In one of the climactic parts of the hagada, we cite the Mishna ( Pesachim 117B): “Therefore we are obligated to thank and praise G-d for what He did to our fathers and us” – all the wonders and miracles that accompanied the Exodus , and we begin the recitation of Hallel . But then in the blessing that follows, we reverse the order, thanking G-d who ” redeemed us and our fathers from Egypt. ” Why the change – first, “our fathers and us” and then “to us and our fathers.” Why the change?
There is a beautiful story in the fascinating hagada of Rav Yosef Zvi Rimon about Rav Yona Emanuel, late editor of Hamaayan and long-time teacher of Torah in Israel. At his grandson’s brit milah in 1985, he related a story that he said he had never told anyone before, not even his wife or children.
Forty years earlier , he said, it was Pesach Eve 1945, and a young Yona Emanuel was imprisoned in Bergen-Belsen. He had been forced for a long period of time to rise early and spend his day at hard labor. He came back exhausted, just like every day, broken already by two years of maltreatment. He was 19 years old. His father was already dead, his older and younger brothers were dead, and his little sister was dead. His mother was barely clinging to life, lying ill in her barracks. In that time, days before liberation, Jews were dying by the hundreds every day of starvation and disease.
That night – Pesach night – he sat at her bedside and recited the hagada. Of course he had no wine and no matzot. All he and everyone around him had – in abundance – wa s maror. Life itself was bitter. He whispered the hagada to his mother – he didn’t know whether or not she heard it – until he came to th e blessing cited above. And he said, “Who redeemed us and redeemed our fathers,” and when he came to these words, the prayer in the blessing, “just like He redeemed us and our forefathers from Egypt, so too He will bring us to other holidays and festivals that will come upon us in peace, rejoicing in the rebuilding of Your city and joyous in Your service,” he suddenly stopped.
He could not say the words. For the first time, he didn’t believe what he was saying. And he thought to himself: Will any of us live to see “other holidays and festivals?” Will anyone here see the holy city of Yerushalayim? Can anyone even expect to be happy again? He burst out crying, and stopped saying the hagada. Soon after, his mother died.
But now, forty years later, he continued: that night, if only I could have even imagined that I would live to see the land of Israel, together with one sister and two brothers; if only I could have imagined that I would eventually live in a Jewish state, marry and have my own children; if only I could have imagined that forty years later, I would be the sandak at my grandson’s brit in Yerushalayim; if I could have imagined any of that, I would have been able to finish the hagada that night.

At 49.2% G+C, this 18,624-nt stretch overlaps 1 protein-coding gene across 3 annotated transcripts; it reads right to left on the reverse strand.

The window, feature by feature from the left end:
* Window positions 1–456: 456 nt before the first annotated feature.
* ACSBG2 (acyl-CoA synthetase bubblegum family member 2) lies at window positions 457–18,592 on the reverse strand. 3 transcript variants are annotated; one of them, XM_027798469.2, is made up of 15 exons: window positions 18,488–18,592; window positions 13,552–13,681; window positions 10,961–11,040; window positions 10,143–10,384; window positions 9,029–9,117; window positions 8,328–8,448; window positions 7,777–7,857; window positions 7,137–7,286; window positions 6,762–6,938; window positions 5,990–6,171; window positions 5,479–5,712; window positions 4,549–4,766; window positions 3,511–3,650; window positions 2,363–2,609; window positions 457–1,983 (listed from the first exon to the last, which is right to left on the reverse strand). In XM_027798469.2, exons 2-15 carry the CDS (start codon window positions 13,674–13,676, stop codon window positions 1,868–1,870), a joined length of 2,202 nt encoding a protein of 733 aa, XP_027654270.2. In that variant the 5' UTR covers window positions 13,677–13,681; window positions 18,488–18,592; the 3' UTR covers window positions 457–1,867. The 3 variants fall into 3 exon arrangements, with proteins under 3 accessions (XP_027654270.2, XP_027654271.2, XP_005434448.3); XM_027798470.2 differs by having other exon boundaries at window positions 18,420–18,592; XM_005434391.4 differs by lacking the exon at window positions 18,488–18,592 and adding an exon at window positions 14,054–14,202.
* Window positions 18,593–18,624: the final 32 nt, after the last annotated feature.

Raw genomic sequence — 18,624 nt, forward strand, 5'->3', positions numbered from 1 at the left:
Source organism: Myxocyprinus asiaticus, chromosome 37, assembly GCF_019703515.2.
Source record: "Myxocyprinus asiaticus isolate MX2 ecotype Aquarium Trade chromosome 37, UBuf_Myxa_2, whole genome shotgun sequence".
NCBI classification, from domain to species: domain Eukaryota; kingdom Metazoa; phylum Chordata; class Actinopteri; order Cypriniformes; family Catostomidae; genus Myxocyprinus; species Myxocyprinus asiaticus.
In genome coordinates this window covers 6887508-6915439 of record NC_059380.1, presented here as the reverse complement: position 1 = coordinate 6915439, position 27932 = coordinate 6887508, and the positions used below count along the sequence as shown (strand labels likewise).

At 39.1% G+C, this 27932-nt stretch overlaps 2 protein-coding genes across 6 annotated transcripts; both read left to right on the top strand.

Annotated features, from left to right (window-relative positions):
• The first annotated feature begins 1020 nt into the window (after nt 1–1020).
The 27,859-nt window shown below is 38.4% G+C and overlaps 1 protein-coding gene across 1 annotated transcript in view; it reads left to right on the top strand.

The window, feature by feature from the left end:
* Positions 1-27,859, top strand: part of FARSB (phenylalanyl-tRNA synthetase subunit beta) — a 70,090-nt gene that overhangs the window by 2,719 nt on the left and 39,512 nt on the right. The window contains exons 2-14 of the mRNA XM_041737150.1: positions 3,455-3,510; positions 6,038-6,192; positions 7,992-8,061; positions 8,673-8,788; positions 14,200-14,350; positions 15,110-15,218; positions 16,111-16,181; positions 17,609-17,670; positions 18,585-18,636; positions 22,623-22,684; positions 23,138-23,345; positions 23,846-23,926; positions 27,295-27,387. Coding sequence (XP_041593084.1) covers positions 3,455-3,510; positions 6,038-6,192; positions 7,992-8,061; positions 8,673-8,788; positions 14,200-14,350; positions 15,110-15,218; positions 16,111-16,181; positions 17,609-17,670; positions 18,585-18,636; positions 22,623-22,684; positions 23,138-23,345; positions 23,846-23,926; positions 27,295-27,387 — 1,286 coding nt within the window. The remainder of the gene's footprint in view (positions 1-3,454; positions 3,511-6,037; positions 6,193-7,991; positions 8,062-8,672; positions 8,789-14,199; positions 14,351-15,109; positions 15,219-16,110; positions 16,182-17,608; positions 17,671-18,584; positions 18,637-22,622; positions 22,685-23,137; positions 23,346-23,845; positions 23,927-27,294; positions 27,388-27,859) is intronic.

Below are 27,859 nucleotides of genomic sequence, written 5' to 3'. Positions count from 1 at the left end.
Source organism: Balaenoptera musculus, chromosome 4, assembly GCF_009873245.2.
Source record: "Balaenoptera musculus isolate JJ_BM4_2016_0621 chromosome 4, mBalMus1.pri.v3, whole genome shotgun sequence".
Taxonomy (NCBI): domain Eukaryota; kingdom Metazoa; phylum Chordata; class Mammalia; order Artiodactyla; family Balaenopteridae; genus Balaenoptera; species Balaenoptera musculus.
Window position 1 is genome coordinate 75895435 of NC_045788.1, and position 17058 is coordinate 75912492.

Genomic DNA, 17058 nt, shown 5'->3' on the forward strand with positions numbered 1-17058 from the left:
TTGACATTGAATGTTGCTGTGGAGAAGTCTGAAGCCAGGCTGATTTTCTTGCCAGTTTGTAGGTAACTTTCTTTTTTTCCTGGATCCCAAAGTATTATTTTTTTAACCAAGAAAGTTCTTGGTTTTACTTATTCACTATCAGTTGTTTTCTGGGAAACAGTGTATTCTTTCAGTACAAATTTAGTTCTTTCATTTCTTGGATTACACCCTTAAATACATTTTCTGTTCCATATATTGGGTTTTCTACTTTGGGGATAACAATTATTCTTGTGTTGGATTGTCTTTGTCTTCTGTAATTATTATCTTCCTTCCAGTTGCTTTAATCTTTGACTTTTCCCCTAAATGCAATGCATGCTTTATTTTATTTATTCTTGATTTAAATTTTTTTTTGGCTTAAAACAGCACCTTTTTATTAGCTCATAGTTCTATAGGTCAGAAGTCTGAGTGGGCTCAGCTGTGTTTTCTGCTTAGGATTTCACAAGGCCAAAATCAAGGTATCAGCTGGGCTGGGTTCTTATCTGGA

Why in the text do we first say “our fathers and then ourselves” – and then switch the order in the blessing to “Who redeemed us and our fathers ?” When it comes to offering praise to G-d, everything starts wit h the Exodus from Egypt. Because our fathers were liberated, so in essence were we. But when it comes to offering thanks to G-d, that has to come from us first – “Who redeemed us and our fathers . ” In every generation, we have to find the opportunities to thank G-d – for our lives and our families, for our bounty and our freedom, for Jewish sovereignty in the land of Israel, and for being given the opportunities to live full, productive, peaceful and prosperous lives.
To all but the most pessimistic and dour, we are living in one of the golden ages of Jewish history. We are not without problems – and the world is becoming increasingly more dangerous – but our problems pale before our advantages, our gifts and our blessings – from the ingathering of the exiles occurring before our eyes, to Jewish statehood , to peace and prosperity almost everywhere in the exile , even considering the recent tribulations .
It is that gratitude that should overwhelm us this Pesach, and fill us with a yearning to better ourselves, to enhance our observance of Mitzvot, our service of G-d, and study of Torah. It should encourage us to say again and again, with feeling and sincerity, “therefore we are obligated to thank and praise G-d for all the miracles down to our ancestors and to us; He who took us from slavery to freedom, from agony to joy, from darkness to a great light.” May He once again – as He did then – take us from servitude to redemption so we may merit in our day the complete fulfillment of the vision of our prophets, speedily and in our days.
A kosher and happy Pesach to all!